The year 2014 will be memorable for many reasons, not least the anniversaries that are undoubtedly going to be celebrated as the year unfolds.

The big one, of course, marks 100 years since the outbreak of the First World War. Then there is the 100th birthday - if he was still alive - of Dylan Thomas, the Welsh poet born just a few months after the Great War broke out. Add in the 75th anniversary of the outbreak of the Second World War and you have quite a wide range of commemorations coming up.

One anniversary of interest that might have escaped your notice, however - unless you happen to come from the town - is that 2014 is also the bicentenary of the west Wales community of Pembroke Dock.

Gun Tower Museum at Pembroke Dock

Pembroke Dock simply did not exist until 1814 when the Admiralty decided to found a dockyard in the area that was always previously known as Pater or Paterchurch. They had built ships, in a piecemeal sort of way, at nearby Milford but that was in a private yard. This dockyard at Pater was to be an Admiralty concern and the yard at Pembroke Dock duly became the only Royal Naval dockyard ever to exist in Wales.

The final ship was launched from the slipway at Milford in April 1814 and within weeks the whole establishment had transferred some six miles upstream to the new site at Paterchurch. The keels of the Ariadne and Valorous, two 28 gun sixth rates - frigates as they were better known - were laid down and Pembroke Dock's 112 year history of shipbuilding had begun.

To begin with there were no houses around the new dockyard and workers had to travel up and down the Cleddau River or the Milford Haven estuary at the beginning and end of every day.

It was a backbreaking journey and it could not last, particularly when it was combined with a grueling day spent working in mud, rain and wind at the new dockyard. Gradually, houses were built around the yards, initially for the dockyard officers but eventually for the workers as well.

The first street in what was really a 19th century new town, just like Basildon, Cwmbran or Milton Keynes, was Thomas Street. Named after Thomas Meyrick, the original owner of the land where the yards were situated, the road ran along the water's edge and was quickly renamed Front Street.

Over the next 20 or 30 years the new town, now called Pembroke Dock, began to grow. Streets were created on a grid pattern, invariably being wide, spacious and elegant. Perhaps not always so, as Bush Street, one of the main thoroughfares, earned itself the nickname of Pig's Parade after an influx of workers in the 1840s arrived in the town with nowhere to live. As they had no houses to occupy they built themselves tin shacks or shelters along the road side - hence the derisory nickname.

The list of ships launched from Pembroke Dock is long and distinguished. It ranges from simple cutters like the Racer to the giant Duke of Wellington, at the time the largest wooden warship ever built. Four Royal Yachts and a passage boat for Queen Victoria were also built at the yards along with famous vessels like the Erebus which was lost on Sir John Franklin's expedition to the Arctic in the 1840s.

Dockyards need protection and soon after 1814 Pembroke Dock became an army town. Several sets of barracks were built around the place, the most notable being the huge Defensible Barracks which still sits on the top of the hill overlooking the town and was, so local legend declares, built in the 12 months between November 1844 and 1845.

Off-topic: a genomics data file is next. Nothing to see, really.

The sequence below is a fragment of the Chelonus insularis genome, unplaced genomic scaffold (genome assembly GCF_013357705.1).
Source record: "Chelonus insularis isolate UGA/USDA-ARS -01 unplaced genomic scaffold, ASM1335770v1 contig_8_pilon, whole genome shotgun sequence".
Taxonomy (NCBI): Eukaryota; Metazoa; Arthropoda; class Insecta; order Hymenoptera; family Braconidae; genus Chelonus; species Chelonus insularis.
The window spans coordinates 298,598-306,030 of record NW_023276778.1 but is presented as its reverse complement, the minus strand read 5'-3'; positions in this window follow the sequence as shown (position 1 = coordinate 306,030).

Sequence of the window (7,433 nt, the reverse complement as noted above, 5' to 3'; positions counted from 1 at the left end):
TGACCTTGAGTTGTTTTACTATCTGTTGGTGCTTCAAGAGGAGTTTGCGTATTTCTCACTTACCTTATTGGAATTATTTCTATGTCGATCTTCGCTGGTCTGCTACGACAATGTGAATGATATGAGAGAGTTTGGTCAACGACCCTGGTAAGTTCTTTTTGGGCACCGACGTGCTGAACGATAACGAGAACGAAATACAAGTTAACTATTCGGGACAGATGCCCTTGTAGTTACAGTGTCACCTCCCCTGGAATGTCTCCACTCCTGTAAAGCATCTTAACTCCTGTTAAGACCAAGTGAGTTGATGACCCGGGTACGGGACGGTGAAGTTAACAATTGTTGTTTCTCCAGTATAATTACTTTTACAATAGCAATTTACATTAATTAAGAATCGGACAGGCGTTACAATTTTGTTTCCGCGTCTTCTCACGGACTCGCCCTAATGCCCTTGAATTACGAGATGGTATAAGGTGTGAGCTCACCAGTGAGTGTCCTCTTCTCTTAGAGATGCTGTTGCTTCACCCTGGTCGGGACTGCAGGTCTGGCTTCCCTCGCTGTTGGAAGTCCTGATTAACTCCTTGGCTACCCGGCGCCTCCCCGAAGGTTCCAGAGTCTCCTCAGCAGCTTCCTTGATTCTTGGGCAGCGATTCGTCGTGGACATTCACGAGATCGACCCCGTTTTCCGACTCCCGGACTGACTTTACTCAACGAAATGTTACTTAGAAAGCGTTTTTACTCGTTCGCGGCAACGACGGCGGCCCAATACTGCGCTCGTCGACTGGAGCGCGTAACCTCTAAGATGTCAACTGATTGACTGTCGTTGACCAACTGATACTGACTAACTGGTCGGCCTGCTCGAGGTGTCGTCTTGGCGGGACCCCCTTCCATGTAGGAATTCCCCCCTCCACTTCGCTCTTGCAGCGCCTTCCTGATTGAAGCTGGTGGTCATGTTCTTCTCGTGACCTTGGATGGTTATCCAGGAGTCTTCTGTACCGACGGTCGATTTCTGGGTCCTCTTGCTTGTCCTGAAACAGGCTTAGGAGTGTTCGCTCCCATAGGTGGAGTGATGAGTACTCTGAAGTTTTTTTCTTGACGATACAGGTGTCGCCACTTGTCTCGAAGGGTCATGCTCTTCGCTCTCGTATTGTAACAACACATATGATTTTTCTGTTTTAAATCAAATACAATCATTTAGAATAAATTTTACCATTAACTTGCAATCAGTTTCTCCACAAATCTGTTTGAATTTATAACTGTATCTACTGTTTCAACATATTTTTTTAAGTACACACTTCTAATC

To begin with the moat around the Defensible Barracks had no fence. That changed after a local man of substance, Dr Sumpter, pitched into the ditch one night and was killed. Private John Harding of the Royal Marines also fell into the moat, in 1850, but he warranted only a rather acidic epitaph on his gravestone in the town cemetery:

“Except the Lord direct our feet
And guide with gracious care,
At every step we danger meet,
In every path a snare.

Then reader pause, who e'er thou art,
As thus my grave you view;
Remember, thou from life must part -
Perhaps as quickly, too.”

Over the years Pembroke Dock played host to many famous regiments such as the South Wales Borderers and the Royal Welch Fusiliers. A whole bevy of visitors, people as notable and varied as Gordon of Khartoum, Arthur Lowe (Captain Mainwaring from Dad's Army) and Arthur ‘Bomber’ Harris, have all spent time in the town.

And, of course, there were the ships. Huge wooden walls and giant pre-dreadnoughts, tiny frigates and sleek, fast cruisers, the dockyard built them all.

Pembroke Dock celebrated its centenary in the summer of 1814 but the writing was already on the wall. The yards were not big enough to cope with the super dreadnoughts that the Navy now required and after the end of the First World War - seven Pembroke Dock ships being lost in the conflict - it was clear that the dockyard could never survive.

It closed in 1926 and Pembroke Dock, the town that had been created to build ships, was left without purpose or design.

Mk I Sunderland of 210 Squadron c.1941. Image: Pembroke Dock Sunderland Trust

Some measure of relief came in 1930 with the establishment of an RAF flying boat base in the eastern part of the old dockyard. During the Second World War the Sunderlands of PD - as the base was known - played a major role in defeating the German U Boats but the downside came with the heavy bombing that the town endured.